Workshop Format// Formats des Ateliers

Poster/ Affiches

DOI

https://doi.org/10.7275/6s6h-ye55

Organizer/Presenter/author Information // Informations sur l'organisateur / le présentateur / auteurs

ARNISA KRYEZIU, University for Business and Technology - UBTFollow
CAROLINE JAEGER KLEIN, Technische Universitat WienFollow

Biographical Information // Informations biographiques

Arnisa Kryeziu is an architect specialized in Architectural Restoration, currently residing in Prishtina. Since December 2014, Arnisa has been part of the academic structure of Faculty of Architecture and Urban Planning, at University for Business and Technology in Prishtina, (Kosovo), working as an assistant professor in Maintenance and Architectural Restoration and Studio Design. Partially, Arnisa is active in a local architecture office whose practice is focused mainly on adaptive reuse and restoration. Research projects, the most recent one being Architectural Guidebook of Kosovo are an inseparable part of Arnisas' practice in cultural heritage.

Caroline Jäger-Klein is the president of ICOMOS Austria and is an Associate Professor of Architectural History at the Technical University of Vienna, since 2006. Moreover, she is a visiting lecturer at UBT Kosovo and the Federal University of Rio Grande do Sul in Porto Alegre in Brazil. Caroline has been involved in various research projects in the field of cultural heritage, the latest one being about Islamic Architecture and Orientalizing Style in Habsburg Bosnia and Architectural Guidebook of Kosovo. She is also a Board Member of Cultural Heritage without Borders, CHwB Kosovo.

Keywords

cultural landscapes, rural heritage, trading routes, cultural exchange, tourism accelerators, rural-urban communities, cross country revival, heritage trails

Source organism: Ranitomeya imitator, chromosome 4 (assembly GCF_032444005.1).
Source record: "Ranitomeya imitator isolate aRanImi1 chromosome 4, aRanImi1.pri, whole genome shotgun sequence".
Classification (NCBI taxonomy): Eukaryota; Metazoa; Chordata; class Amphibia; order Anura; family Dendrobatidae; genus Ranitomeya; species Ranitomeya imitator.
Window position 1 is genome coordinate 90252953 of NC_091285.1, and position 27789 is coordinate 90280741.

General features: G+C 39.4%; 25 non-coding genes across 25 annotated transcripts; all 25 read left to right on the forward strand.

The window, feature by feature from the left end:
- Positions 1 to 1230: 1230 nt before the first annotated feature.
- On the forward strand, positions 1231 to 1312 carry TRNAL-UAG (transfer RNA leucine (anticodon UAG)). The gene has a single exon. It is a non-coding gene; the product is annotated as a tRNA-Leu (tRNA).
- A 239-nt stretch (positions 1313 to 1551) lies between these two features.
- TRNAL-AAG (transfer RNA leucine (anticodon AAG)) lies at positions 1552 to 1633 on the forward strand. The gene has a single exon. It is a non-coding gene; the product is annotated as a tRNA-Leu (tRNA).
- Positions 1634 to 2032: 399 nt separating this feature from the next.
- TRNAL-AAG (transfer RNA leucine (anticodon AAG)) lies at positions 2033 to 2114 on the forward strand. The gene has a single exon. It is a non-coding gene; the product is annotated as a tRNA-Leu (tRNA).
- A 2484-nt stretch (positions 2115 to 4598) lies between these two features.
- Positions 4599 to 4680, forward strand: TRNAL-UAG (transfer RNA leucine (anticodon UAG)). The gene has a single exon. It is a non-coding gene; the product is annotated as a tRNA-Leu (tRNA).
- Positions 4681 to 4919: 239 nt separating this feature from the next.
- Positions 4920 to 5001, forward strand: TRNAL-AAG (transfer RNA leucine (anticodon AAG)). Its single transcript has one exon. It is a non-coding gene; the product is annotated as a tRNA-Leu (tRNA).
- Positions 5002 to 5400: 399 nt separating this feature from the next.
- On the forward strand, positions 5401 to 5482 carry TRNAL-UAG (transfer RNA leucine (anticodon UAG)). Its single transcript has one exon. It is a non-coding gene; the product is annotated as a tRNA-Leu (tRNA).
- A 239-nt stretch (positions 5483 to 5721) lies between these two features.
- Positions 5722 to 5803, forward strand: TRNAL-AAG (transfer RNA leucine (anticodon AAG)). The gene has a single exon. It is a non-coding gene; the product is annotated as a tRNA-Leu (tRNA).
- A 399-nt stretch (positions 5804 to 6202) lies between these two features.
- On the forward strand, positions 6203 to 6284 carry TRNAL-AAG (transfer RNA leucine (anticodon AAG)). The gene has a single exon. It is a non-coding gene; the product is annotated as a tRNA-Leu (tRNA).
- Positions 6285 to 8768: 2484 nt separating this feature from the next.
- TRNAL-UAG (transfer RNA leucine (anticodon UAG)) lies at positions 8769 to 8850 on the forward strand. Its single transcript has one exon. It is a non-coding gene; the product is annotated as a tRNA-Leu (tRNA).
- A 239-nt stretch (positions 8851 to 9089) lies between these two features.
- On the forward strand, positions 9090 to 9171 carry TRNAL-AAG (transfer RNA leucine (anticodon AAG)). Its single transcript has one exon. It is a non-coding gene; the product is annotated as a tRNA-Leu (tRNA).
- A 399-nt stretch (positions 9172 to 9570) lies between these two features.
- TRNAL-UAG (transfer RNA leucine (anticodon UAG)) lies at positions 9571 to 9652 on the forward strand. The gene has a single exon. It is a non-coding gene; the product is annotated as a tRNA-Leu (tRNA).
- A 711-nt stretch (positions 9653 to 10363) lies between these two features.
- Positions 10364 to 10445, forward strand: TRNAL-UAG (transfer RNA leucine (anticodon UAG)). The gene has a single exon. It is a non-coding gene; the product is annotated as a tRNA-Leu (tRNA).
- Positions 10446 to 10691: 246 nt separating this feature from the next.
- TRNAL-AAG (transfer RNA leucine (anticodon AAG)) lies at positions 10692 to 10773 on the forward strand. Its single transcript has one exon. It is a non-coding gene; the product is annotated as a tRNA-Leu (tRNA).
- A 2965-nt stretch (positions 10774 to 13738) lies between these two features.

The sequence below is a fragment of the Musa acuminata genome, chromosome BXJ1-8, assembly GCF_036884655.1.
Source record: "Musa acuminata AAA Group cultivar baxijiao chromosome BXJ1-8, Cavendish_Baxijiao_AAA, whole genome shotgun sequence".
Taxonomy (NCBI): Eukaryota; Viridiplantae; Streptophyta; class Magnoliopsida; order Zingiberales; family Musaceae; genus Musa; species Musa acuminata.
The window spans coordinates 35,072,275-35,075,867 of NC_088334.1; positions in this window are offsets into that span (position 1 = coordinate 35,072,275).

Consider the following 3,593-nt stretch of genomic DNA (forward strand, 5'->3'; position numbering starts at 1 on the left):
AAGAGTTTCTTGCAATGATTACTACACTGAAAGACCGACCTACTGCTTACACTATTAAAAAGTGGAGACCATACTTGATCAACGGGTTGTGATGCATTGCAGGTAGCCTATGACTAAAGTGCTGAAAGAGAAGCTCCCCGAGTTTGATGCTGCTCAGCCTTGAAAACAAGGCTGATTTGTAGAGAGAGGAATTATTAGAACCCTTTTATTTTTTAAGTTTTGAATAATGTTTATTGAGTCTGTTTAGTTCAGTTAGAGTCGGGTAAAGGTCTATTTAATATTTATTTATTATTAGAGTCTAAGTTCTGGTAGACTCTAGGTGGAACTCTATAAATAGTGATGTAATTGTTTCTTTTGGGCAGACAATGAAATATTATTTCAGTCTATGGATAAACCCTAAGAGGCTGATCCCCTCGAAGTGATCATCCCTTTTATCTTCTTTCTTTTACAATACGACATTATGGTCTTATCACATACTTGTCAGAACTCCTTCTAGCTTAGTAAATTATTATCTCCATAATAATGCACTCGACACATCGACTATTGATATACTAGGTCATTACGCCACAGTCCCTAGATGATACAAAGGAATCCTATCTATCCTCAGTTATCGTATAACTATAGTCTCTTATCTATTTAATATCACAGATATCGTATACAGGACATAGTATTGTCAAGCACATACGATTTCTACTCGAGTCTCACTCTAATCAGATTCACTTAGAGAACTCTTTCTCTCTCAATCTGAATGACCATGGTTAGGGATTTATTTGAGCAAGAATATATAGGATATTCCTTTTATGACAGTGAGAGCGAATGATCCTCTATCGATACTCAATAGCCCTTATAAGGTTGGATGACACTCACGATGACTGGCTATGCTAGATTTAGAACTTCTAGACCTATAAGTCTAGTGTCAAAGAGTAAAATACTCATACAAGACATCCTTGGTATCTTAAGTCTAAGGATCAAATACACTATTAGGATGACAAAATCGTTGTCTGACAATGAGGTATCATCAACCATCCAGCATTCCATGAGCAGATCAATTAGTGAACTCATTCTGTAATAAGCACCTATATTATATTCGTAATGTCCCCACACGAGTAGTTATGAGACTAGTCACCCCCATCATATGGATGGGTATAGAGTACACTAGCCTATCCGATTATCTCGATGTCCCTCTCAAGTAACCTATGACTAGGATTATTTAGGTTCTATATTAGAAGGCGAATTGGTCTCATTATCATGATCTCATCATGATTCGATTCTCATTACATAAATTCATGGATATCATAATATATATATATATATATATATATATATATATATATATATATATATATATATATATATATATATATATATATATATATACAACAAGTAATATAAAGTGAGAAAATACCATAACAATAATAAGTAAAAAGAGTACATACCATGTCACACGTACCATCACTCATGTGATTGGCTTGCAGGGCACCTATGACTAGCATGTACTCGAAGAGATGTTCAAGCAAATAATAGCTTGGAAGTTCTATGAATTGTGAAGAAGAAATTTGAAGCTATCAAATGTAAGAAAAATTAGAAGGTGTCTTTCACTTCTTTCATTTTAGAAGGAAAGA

Abstract // Résumé

Trading routes have been aligning different parts of the world since prehistoric times, transporting scarce commodities from one area to another. Primarily, the majority of these routes had military character used during wars in enlarging territories but with the flourishing of trade in agriculture, craftsmanship, and mining, they gained important economic value. Parallel to this exchange of goods, these communication systems expedited influences and cultural exchange in cuisine, traditions, religion, crafts, arts and architecture.

Main centers of present day Kosovo and Albania were part of this dense communication network for trading activities, for example Via Egnatia, Via de Zenta and more. Historical infrastructure that remains today such as bridges, khans (inns), bazaars, road defense towers and remnants of road pavements are testimonials of this worldwide trading interchange. Such structures were a monetary investment of powerful guilds, carefully created from widely renowned local masons and stone cutters with an intuitive awareness in creating complementary harmony between the nature and tectonics of structures, now deeply embedded in the rural and urban tissue.

This article identifies these forgotten cultural and trading structures as potential tourism accelerators in rural and urban communities, especially in remote regions far from the main centers of tourism attractions. As these structures were part of a large trading constellation, they cannot be interpreted, neither understood as singular structures, therefore revival strategies should be based on holistic, cross-national tourism strategies and recognition. One strategic methodology can easily link different sites into singular or several cross-national themed heritage trails with combined transportation and manifestations through land and sea. These can create alternatives for community-based rural tourism as a part of a wider tourism circuit, returning the economic prosperity these routes brought.